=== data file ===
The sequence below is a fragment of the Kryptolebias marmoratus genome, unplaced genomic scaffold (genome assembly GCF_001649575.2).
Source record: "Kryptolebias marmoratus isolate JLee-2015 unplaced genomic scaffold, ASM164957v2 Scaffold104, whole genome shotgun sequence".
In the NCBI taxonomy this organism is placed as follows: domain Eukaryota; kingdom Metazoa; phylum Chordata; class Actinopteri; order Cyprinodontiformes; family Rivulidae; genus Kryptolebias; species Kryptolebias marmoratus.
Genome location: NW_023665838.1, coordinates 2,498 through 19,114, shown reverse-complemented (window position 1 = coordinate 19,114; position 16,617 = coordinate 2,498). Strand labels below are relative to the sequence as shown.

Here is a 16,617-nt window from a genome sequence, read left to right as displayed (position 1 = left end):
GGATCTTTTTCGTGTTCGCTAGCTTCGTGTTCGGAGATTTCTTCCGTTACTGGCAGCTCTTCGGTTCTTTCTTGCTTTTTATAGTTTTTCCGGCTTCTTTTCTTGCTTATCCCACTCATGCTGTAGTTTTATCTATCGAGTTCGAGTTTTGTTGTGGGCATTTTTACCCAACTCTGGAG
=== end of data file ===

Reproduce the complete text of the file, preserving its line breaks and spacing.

The sequence below is a fragment of the Kryptolebias marmoratus genome, unplaced genomic scaffold (genome assembly GCF_001649575.2).
Source record: "Kryptolebias marmoratus isolate JLee-2015 unplaced genomic scaffold, ASM164957v2 Scaffold104, whole genome shotgun sequence".
In the NCBI taxonomy this organism is placed as follows: domain Eukaryota; kingdom Metazoa; phylum Chordata; class Actinopteri; order Cyprinodontiformes; family Rivulidae; genus Kryptolebias; species Kryptolebias marmoratus.
Genome location: NW_023665838.1, coordinates 2,498 through 19,114, shown reverse-complemented (window position 1 = coordinate 19,114; position 16,617 = coordinate 2,498). Strand labels below are relative to the sequence as shown.

Here is a 16,617-nt window from a genome sequence, read left to right as displayed (position 1 = left end):
GGATCTTTTTCGTGTTCGCTAGCTTCGTGTTCGGAGATTTCTTCCGTTACTGGCAGCTCTTCGGTTCTTTCTTGCTTTTTATAGTTTTTCCGGCTTCTTTTCTTGCTTATCCCACTCATGCTGTAGTTTTATCTATCGAGTTCGAGTTTTGTTGTGGGCATTTTTACCCAACTCTGGAG